Just months after saying it would target illegal software sellers on sites other than eBay, its perennial
target, the Software Information and Industry Association (SIIA) today filed
suit against eight illegal software sellers on Amazon.com, eBay and iOffer.com.
The lawsuits were filed on behalf of Adobe Systems (NASDAQ: ADBE) in the
United States District Court, Northern District of California.
“We think some would-be infringers have heard that we’re monitoring
activity on eBay so they’re moving off to other sites,” Scott Bain, the
SIIA’s litigation counsel, told InternetNews.com.
“We’re monitoring all the major auction and auction-like sites, and we’ll
probably expand our activities to other sites in the future,” he added. Craigslist is
one of the sites the SIIA is monitoring closely, Bain added.
As he has done previously, Bain again voiced his frustration with eBay,
which he accused of dragging its heels when it comes to cooperating with the
SIIA against sellers of illegal software. “We’ve been in discussions with
them for years, we’ve given them lists of requests and basically have got a
lot of talk back but not as much action as we’d like to see,” he said.
“There was a time about one-and-a-half to two years ago, when 95 to 99
percent of software on eBay was infringing copyright and they did nothing,”
Bain said. “eBay says all the right things, but they get their percentage of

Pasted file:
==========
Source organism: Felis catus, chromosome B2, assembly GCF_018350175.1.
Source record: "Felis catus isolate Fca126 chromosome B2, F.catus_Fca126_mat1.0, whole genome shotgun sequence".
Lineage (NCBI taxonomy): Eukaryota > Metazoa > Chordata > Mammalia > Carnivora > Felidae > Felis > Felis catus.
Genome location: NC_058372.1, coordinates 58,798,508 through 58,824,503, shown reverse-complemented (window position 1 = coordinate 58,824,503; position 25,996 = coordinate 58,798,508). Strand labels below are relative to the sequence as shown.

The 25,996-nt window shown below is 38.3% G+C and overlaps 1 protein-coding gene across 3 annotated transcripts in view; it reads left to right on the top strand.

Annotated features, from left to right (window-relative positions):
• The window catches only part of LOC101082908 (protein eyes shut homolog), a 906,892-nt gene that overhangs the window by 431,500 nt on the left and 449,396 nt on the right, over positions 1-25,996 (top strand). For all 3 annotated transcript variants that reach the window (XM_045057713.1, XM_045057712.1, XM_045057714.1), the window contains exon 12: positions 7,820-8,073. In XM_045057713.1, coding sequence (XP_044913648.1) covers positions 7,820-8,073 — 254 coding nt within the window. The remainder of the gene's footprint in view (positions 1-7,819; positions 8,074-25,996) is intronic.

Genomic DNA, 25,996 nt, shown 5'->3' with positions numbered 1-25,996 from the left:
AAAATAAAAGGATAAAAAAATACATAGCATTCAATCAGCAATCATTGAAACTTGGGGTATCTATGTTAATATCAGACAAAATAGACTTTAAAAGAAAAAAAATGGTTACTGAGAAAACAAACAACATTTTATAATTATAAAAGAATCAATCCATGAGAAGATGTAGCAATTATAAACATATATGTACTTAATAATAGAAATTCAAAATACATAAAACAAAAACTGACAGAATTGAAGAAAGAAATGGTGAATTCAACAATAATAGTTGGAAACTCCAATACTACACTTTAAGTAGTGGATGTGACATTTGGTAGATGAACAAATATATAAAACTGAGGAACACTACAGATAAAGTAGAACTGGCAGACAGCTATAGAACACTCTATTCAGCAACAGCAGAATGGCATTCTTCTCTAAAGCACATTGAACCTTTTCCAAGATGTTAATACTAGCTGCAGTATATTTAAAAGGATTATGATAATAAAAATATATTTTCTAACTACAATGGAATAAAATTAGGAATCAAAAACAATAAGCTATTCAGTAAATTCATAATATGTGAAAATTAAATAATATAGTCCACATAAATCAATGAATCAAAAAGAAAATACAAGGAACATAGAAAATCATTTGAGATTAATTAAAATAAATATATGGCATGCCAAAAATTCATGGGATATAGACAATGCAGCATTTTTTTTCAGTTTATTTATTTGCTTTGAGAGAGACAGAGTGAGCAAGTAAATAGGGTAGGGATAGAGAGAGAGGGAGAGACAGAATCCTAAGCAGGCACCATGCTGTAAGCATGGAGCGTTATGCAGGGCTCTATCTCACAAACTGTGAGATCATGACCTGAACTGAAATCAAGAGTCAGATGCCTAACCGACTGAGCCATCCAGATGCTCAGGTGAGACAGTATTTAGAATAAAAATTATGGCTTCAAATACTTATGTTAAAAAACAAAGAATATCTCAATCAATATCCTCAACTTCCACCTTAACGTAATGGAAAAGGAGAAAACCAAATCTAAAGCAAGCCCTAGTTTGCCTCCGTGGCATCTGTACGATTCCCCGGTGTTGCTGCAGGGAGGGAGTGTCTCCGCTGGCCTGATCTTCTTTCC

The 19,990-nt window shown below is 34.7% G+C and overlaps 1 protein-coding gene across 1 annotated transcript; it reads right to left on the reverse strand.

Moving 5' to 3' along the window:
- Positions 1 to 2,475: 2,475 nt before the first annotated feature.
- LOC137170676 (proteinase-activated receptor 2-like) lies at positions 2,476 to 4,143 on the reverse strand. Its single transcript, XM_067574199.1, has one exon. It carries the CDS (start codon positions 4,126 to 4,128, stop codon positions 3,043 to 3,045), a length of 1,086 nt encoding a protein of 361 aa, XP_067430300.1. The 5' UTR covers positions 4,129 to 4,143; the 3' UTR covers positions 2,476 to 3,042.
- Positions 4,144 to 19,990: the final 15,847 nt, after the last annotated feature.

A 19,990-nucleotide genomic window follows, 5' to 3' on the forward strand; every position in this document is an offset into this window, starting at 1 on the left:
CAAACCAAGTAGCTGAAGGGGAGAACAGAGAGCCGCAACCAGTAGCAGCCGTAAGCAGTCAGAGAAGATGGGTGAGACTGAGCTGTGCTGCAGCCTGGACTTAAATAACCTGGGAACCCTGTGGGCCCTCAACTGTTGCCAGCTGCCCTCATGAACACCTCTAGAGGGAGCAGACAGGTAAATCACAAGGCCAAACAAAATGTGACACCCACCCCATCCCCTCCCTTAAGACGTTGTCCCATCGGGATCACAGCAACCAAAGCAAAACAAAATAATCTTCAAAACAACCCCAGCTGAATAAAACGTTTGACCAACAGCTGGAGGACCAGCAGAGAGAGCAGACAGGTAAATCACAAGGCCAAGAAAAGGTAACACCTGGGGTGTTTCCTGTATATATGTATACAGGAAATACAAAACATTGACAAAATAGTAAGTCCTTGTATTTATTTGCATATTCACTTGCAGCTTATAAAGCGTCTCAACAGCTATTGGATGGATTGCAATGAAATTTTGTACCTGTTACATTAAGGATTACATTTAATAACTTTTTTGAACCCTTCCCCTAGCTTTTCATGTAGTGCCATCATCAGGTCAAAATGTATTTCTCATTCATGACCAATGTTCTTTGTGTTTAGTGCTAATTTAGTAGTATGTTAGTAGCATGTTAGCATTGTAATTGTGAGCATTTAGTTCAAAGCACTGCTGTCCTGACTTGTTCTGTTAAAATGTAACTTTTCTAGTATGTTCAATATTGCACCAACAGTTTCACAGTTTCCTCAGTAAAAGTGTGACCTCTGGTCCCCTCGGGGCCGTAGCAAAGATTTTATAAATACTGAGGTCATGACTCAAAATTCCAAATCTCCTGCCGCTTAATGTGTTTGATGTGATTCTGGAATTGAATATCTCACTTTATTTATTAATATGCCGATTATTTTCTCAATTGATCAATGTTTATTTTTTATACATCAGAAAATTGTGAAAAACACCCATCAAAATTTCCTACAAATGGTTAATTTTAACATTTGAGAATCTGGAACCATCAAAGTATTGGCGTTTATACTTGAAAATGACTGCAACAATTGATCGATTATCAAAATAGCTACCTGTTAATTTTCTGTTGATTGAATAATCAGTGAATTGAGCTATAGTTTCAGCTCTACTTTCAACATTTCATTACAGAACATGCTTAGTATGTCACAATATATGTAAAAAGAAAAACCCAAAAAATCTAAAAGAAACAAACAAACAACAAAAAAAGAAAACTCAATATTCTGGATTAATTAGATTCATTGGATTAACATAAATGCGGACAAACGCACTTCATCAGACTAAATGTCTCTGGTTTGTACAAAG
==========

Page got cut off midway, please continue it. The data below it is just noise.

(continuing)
the sale whether a good is legitimate or illegitimate.”
He feels eBay could do more to prevent pirates from returning to its
site. “They’ll take down a site if we provide a user ID or a user name to
identify people selling software illegally but they don’t do anything to
check if somebody reopens an account under a different name or verify the
location or the user’s real name,” he said.
The problem looms large for software vendors, with a joint study
conducted by research firm IDC and the Business Software Alliance estimating
that piracy cost the global software industry $48 billion in 2007.
Getting certified to resell
In a bid to stem sales of illegal software on eBay, the SIIA in November
launched its Certified Software Reseller program. Under this program, eBay merchants who sign on get a logo to post next to
their listings in the hope this would encourage buyers to only go to them.
However, participating merchants do not need to be authorized resellers approved by the original vendors, they only have to agree not to be involved in any illegal software dealings and provide their e-Bay seller ID and all names and pseudonyms under which they sell software on the site.
In February, the SIIA filed suit against a record seven alleged software thieves in one day that were doing business on eBay. These were in addition to two others filed in late January, and the SIIA alleged that all nine did a nice little business
selling illegal copies of Adobe and Symantec (NASDAQ: SYMC) software on
Bain singled out eBay’s Buy It Now and one- and three-day
auction features as making piracy a lot easier and making it harder for SIIA
to enforce copyrights because of the short time goods are put on the Web
when these features are used.
He would not dismiss out of hand the thought that the SIIA might train
its legal guns on eBay itself. “Right now, the program is focused on suing the
individual sellers on eBay,” he said. “That doesn’t mean we think eBay bears
no responsibility, but right now we’re working with them.”
Bain said the SIIA is reaching out to Amazon and iOffer. According to
him, iOffer has been very helpful so far. “I think iOffer is the upstart and
they want to eradicate piracy from the site so they can hold themselves up
against eBay and can point to this as a differentiator,” he said.